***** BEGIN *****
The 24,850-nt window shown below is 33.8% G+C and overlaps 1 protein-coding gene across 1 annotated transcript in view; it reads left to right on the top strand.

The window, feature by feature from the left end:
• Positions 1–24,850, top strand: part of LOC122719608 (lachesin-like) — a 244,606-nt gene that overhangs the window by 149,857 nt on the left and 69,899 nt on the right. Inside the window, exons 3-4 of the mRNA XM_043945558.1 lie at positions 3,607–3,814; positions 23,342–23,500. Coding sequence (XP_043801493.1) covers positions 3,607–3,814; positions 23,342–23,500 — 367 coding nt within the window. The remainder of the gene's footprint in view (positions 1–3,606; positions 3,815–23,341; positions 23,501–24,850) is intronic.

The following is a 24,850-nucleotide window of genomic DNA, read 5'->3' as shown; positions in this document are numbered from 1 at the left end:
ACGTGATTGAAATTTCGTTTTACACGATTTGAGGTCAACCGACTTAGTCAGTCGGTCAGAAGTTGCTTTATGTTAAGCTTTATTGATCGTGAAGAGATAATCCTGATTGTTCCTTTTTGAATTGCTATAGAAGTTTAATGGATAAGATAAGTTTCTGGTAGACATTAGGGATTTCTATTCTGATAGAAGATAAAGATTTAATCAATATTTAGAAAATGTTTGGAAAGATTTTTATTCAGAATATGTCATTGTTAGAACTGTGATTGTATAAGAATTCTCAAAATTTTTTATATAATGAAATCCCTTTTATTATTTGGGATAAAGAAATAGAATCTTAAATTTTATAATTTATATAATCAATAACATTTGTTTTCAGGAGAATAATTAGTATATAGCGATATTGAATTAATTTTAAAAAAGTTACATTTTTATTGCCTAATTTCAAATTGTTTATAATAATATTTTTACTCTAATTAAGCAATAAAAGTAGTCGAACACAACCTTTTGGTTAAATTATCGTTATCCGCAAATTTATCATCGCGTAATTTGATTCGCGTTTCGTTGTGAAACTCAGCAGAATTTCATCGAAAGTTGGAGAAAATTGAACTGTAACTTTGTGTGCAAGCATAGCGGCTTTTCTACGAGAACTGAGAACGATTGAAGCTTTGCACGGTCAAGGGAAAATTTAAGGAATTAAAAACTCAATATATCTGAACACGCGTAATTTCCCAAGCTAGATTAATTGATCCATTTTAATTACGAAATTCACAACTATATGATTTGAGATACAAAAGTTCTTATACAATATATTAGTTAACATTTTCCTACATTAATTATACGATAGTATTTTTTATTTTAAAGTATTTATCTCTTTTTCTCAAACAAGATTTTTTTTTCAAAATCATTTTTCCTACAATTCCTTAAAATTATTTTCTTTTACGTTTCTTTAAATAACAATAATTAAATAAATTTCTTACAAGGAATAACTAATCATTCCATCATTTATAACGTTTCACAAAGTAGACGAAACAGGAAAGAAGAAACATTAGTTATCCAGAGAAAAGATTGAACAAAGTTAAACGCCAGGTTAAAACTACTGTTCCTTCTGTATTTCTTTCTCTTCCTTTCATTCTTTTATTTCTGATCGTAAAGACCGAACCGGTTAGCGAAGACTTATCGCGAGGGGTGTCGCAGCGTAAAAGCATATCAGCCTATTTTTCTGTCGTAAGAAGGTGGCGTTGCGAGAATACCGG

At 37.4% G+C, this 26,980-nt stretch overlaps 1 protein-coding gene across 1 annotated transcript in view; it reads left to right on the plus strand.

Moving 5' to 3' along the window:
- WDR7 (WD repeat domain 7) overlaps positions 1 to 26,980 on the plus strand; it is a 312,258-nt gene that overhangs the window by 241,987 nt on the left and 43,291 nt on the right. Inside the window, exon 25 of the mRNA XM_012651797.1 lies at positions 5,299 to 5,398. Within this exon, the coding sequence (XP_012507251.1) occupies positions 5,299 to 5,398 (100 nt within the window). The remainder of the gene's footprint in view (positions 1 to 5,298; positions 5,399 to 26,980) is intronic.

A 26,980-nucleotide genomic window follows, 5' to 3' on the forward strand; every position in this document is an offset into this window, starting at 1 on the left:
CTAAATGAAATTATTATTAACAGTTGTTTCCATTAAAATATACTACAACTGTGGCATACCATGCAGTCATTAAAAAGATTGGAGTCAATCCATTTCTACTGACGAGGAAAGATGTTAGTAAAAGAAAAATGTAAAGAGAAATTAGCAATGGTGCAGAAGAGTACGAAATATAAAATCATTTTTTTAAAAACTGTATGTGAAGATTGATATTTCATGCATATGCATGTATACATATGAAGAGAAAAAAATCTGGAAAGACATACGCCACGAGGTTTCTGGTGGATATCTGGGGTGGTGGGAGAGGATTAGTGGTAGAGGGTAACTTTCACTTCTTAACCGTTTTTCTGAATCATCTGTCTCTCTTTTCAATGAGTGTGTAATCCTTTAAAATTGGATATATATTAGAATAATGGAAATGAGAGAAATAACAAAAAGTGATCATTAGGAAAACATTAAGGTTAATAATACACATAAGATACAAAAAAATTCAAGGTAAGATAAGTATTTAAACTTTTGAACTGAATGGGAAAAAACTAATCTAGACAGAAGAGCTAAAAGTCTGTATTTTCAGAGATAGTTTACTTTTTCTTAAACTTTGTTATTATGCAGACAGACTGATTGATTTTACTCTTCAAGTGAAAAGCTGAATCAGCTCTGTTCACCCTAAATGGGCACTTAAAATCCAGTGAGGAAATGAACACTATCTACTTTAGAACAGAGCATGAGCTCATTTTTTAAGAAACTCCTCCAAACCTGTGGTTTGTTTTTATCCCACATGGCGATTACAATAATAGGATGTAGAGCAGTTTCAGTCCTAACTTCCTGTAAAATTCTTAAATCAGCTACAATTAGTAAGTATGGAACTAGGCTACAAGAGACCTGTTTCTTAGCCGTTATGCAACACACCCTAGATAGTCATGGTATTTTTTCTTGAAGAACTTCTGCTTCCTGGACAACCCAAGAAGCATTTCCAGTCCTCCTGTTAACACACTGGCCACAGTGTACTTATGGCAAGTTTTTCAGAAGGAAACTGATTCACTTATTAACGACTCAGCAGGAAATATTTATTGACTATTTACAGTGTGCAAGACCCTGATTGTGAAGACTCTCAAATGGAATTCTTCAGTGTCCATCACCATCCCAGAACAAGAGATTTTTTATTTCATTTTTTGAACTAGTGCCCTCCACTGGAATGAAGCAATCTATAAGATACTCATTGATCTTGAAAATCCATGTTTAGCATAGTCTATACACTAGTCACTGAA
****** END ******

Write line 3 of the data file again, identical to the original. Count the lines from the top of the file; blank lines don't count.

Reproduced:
• Positions 1–24,850, top strand: part of LOC122719608 (lachesin-like) — a 244,606-nt gene that overhangs the window by 149,857 nt on the left and 69,899 nt on the right. Inside the window, exons 3-4 of the mRNA XM_043945558.1 lie at positions 3,607–3,814; positions 23,342–23,500. Coding sequence (XP_043801493.1) covers positions 3,607–3,814; positions 23,342–23,500 — 367 coding nt within the window. The remainder of the gene's footprint in view (positions 1–3,606; positions 3,815–23,341; positions 23,501–24,850) is intronic.